The Playgoer: Downtown-Uptown Update

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Tuesday, August 29, 2006

Downtown-Uptown Update

In case you're wondering how Kiki & Herb is actually doing on Broadway, the answer is: about 50% capacity. According to Playbill's most recent B'way grosses, the show enjoyed a good spike of 6% in business after only 46% last week, which still only takes it to 52%. Keep in mind that it's at the Helen Hayes Theatre, which is the absolute smallest Broadway house at 597 seats. (The minimum seats to qualify as "Broadway" is 500.)

So, to do the math, 50% of 600 seats is...300 people a night. That's SRO downtown, let alone the club venues Kiki & Herb started in. But on Broadway that cannot sustain a show. Even a no-set, no-director, one-piano, two-hander. Luckily, with a limited run like this they don't have to worry about sustaining. But the lesson of this--coupled with the fizzing of Well in the spring--will clearly be, there's not enough audience "uptown" for downtown material. Or at least when the advertised ticket price is $87.50, as it is for K & H. (Although, as I like to keep repeating, even the $25 balcony at Well was more than 2/3rds empty when I went.)

Is this lesson a shame? Depends on where you stand. Personally, I hope it makes even clearer how wide the aesthetic divide now is between commercial and downtown theatre, and how difficult the once dreamed of "crossover" has become. And "Kiki & Herb" is hardly the Wooster Group! It's a riff on a cabaret act, meant to be enormously entertaining.

(Defining "downtown" in an even broader sence--the Atlantic's production of McDonagh's "Lieutenant of Inishmore," which in a healthy theatre culture would be typical of commercial fare, is shutting down its Broadway transfer this Sunday after also struggling around 50%-60% for four months. This week it was at 48%, albeit in a much larger theatre.)

Kiki & Herb has been open for over two weeks now and was blessed with a rave from Ben Brantley the next day. It is August, when the audience is even a greater percentage of tourists than usual. But even so, the show got all the hype and good buzz it could hope for.

And as for the argument that Broadway ticket buyers just don't want to see a man in a dress, how do you explain Dame Edna? Oh right, (s)he's British. And straight.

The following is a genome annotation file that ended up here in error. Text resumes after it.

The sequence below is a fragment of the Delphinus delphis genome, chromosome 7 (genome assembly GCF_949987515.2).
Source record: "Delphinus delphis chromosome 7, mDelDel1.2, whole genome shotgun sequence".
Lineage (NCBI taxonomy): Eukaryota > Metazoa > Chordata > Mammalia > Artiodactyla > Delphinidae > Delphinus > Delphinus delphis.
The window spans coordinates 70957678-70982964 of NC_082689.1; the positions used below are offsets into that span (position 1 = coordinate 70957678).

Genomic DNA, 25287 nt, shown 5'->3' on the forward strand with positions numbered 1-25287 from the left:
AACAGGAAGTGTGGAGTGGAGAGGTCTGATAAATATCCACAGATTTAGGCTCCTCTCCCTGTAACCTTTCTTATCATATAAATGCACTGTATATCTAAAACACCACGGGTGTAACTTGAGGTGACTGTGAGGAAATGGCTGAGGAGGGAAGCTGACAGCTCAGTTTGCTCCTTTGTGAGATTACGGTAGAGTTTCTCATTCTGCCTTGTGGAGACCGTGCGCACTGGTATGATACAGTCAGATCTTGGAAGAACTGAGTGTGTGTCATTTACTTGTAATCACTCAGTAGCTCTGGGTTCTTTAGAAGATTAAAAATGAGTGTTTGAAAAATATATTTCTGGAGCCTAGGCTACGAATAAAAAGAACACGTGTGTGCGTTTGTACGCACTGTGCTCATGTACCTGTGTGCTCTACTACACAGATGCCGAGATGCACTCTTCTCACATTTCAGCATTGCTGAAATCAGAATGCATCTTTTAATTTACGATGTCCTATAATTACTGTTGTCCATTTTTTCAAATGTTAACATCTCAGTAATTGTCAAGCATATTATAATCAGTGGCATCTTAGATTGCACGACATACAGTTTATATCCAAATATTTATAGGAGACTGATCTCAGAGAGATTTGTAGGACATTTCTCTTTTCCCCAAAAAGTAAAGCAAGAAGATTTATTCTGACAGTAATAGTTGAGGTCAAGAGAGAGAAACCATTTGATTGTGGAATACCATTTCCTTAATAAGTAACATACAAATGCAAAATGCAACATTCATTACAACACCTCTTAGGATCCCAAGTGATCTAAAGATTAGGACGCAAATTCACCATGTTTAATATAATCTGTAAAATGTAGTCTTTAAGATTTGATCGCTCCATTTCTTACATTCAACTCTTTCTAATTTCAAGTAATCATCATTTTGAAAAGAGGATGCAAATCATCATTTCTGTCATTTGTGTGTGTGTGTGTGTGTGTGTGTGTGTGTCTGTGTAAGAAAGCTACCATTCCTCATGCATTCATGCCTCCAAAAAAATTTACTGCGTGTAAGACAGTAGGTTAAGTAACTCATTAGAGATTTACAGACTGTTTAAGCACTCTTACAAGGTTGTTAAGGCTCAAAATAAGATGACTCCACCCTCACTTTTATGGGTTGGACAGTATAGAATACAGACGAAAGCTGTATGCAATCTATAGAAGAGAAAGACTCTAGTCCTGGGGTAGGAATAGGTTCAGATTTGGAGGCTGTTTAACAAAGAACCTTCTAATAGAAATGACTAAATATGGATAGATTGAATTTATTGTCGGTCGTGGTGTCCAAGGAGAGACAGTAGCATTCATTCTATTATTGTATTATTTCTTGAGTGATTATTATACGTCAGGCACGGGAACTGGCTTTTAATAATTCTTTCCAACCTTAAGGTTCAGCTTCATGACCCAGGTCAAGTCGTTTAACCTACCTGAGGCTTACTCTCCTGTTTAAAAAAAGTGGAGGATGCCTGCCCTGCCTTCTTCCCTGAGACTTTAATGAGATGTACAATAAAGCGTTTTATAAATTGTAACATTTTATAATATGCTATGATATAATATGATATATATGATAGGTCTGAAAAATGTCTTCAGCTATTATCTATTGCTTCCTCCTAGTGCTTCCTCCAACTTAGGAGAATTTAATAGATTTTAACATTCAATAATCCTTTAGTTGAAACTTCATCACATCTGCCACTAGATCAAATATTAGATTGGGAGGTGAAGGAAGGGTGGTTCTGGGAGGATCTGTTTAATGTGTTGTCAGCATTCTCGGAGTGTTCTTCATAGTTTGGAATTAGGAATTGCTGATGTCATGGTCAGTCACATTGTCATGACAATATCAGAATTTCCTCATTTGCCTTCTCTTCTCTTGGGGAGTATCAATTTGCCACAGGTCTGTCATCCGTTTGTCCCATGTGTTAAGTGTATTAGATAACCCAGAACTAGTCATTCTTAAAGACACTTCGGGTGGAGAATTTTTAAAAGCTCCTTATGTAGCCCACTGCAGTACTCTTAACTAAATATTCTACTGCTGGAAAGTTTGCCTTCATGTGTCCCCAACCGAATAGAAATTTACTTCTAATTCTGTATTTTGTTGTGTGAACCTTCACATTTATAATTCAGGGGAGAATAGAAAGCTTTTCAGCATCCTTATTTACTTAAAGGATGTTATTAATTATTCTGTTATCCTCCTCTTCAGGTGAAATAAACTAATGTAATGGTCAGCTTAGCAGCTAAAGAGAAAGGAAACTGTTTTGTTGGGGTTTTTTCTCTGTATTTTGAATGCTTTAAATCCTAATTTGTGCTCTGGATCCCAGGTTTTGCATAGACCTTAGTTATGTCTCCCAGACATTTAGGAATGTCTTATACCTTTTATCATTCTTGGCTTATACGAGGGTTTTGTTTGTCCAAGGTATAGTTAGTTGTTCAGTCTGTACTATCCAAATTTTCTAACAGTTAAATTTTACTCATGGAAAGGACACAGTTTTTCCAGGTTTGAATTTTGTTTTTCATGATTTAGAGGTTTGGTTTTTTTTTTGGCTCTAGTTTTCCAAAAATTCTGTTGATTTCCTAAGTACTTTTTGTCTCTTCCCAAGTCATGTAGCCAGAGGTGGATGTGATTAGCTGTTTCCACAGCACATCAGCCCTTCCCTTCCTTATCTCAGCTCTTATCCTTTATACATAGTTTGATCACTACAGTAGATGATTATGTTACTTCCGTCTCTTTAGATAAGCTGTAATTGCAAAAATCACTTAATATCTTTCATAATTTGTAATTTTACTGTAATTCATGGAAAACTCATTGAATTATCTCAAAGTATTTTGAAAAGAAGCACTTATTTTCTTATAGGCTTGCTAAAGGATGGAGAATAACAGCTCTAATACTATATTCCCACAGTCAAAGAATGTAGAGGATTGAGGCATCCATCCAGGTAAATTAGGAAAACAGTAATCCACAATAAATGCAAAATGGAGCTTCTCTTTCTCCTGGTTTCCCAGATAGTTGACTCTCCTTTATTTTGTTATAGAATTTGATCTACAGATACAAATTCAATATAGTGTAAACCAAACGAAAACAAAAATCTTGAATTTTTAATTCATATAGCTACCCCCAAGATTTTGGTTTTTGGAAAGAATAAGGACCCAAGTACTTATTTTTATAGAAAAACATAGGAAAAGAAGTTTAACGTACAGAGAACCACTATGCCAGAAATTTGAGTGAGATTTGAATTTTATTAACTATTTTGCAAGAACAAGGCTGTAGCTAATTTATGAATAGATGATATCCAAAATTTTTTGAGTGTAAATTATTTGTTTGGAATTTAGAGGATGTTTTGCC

(correction: while the character Dame Edna is British, Mr. Barry Humphries is an Aussie.)


Anonymous said...

To a certain way of thinking, the idea of Kiki & Herb on Broadway is nearly too strange to understand. As a take-off on a cabaret act, it seems to me the proper place for it is... a cabaret. (Although as a prank it's fun to imagine the show being sprung on an unsuspecting audience on a cruise ship.) Why is it that when an act or a show does well in a small venue, someone inevitably thinks of trying it on Broadway?

The idea of context (which in another sense was made almost a dirty word by the Rachel Corrie affair) seems to be missing in cases like this. Architects understand the principle and are, I think, even taught it in school; there's no such thing as a good building considered apart from the place it occupies. (This is not to claim that architects can't be bought out by developers.) In popular music, there are bar bands that don't try for, and wouldn't succeed in, big venues. But in the theater, the hunger for bigger audiences and the desire to hit what we think of as "the big time" leads producers, as well as creative acts themselves, to forget the concepts of context and appropriate scale, if they ever knew them.

June said...

I wonder what was expected of Kiki & Herb (and what the two performers expected). There's that old question--which I know is complicated to answer--of whether it's better to have an empty house than a show that's doing so-so BO. The Helen Hayes had a gap between the closing of Bridge & Tunnel and the opening of Jay Johnson: The Two and Only (a ventriloquist show--that's going to do boffo business), so why not put something in? Once it was announced the Broadway message boards were full of "THAT's not a Broadway show" outrage, but it's selling 300 tickets per night ...

Having seen Kiki & Herb at a very crowded house (including St. Rita Moreno) and had an absolute blast, I plan to see it again before it closes.

Oh, and Dame Edna's Strine, mate. Fresh outta Moonee Ponds.

June said...

Now I feel like a complete pedant, but Dame Edna isn't British--Moonee Ponds is supposed to be a suburb of Melbourne, Australia. (Antipodeans can get peerages--just look at that little Kiwi, Kiri Te Kanawa, as the housewife-superstar might put it).